By 2050 global aviation emissions could surge by 700%

Someone flying from London to New York and back generates roughly the same level of emissions as the average person in the EU does by heating their home for a whole year, according to the European Commission.

Currently, aviation is one of the fastest-growing sources of greenhouse gas emissions. As such, the EU is taking action to reduce aviation emissions in Europe by working with the international community to develop measures with global reach.

According to official European Commission data, direct emissions from aviation account for about 3% of the EU’s total greenhouse gas emissions and more than 2% of global emissions.

The commission states that: “If global aviation was a country, it would rank in the top 10 emitters.”

Last week, on episode nine of FarmLand, independent TD Michael Fitzmaurice raised concerns over how rural indigenous industries – particularly agriculture and the peat industry – are being impacted by efforts to meet Ireland’s carbon emission reduction and renewable energy targets.

Also Read: ‘No one’s talking about emissions from airplanes’

He argued that greater strides can be made in the transport sector – particularly in aviation – to reduce Ireland’s carbon footprint.

“If you want to talk about this whole carbon situation in Ireland, and indeed the world, no one is talking about the amount of emissions that planes are putting out.

Some of these people want to get rid of all the livestock in Ireland and to cut down on this, that and the other – but why aren’t we talking about emissions from planes?

“We should ground them if we need to. Don’t be going on your holidays if that’s the case, if we’re doing so much damage,” said deputy Fitzmaurice who represents the Galway-Roscommon constituency.

Under the EU’s Effort Sharing Decision targets, Ireland has agreed to deliver a 20% reduction in non-ETS greenhouse gas emissions, on 2005 levels, by 2020.

Non-ETS greenhouse gas emissions (non-Emissions Trading Scheme sector) include: agriculture; transport; residential; commercial; waste; and the non-energy intensive industry.

Earlier this year, Ireland also committed to reducing its greenhouse gas emissions level by 30% on 2005 levels by 2030.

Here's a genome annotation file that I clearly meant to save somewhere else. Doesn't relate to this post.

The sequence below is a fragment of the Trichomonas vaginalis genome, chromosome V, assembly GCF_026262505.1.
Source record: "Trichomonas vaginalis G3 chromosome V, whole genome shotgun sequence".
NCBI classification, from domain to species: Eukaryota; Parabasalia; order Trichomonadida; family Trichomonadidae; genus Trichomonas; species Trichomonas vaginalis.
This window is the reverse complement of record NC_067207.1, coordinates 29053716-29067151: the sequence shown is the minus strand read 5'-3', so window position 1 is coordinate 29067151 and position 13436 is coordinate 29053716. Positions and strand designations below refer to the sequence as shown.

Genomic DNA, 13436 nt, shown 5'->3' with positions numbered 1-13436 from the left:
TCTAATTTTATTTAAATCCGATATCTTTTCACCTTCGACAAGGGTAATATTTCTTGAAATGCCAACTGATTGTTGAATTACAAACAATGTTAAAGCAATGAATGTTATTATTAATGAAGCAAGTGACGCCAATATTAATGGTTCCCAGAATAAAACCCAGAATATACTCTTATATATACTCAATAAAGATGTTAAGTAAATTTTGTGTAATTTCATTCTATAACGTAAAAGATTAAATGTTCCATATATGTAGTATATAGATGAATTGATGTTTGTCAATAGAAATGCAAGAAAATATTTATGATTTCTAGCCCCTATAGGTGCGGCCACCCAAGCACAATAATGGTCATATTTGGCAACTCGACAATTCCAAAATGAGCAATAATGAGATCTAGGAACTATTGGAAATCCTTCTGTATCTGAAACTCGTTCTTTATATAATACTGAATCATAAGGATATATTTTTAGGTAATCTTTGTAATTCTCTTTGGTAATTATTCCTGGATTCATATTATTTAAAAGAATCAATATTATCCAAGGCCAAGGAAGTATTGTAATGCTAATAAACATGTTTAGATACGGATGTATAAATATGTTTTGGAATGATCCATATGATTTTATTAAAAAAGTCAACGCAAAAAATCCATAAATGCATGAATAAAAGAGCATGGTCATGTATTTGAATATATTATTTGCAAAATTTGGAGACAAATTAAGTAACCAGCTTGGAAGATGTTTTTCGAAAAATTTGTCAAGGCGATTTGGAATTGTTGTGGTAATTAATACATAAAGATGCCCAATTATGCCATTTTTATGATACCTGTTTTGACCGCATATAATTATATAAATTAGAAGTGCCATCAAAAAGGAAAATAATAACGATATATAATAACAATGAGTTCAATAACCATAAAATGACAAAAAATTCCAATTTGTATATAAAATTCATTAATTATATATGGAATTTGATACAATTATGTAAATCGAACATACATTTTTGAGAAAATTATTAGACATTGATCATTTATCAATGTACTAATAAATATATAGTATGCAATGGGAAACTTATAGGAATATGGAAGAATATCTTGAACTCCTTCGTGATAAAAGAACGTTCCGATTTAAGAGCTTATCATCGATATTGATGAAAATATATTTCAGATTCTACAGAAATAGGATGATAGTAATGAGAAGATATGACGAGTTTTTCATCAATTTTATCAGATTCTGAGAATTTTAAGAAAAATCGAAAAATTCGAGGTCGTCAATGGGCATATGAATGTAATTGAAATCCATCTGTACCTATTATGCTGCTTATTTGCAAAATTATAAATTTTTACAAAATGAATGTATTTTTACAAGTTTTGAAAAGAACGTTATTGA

Under the EU Renewable Energy Directive (2009) Ireland is also committed to producing at least 16% of all energy consumed in the Republic from renewable sources by 2020.

300-700% emission increase

According to the European Commission, by 2020, global international aviation emissions are projected to be around 70% higher than in 2005 and the International Civil Aviation Organization (ICAO) forecasts that by 2050 they could grow by a further 300-700%.

Along with other sectors, aviation is contributing to emission reductions within the EU through the EU emissions trading system.

CO2 emissions from aviation have been included in the EU emissions trading system (EU ETS) since 2012.

Under the EU ETS, all airlines operating in Europe, European and non-European alike, are required to monitor, report and verify their emissions, and to surrender allowances against those emissions.

They receive tradeable allowances covering a certain level of emissions from their flights per year.

The system has so far contributed to reducing the carbon footprint of the aviation sector by more than 17 million tonnes per year – with compliance covering over 99.5% of emissions.

In addition to market-based measures like the ETS, operational measures – such as modernising and improving air traffic management technologies, procedures and systems – also contribute to reducing aviation emissions.

In October 2016, the International Civil Aviation Organization (ICAO) agreed on a resolution for a global market-based measure to address CO2 emissions from international aviation as of 2021.

The agreed resolution sets out the objective and key design elements of the global scheme – as well as a road-map for the completion of the work on implementing modalities.

The Carbon Offsetting and Reduction Scheme for International Aviation, or CORSIA, aims to stabilise CO2 emissions at 2020 levels by requiring airlines to offset the growth of their emissions after 2020.

During the period 2021-2035, and based on expected participation, the scheme is estimated to offset around 80% of the emissions above 2020 levels.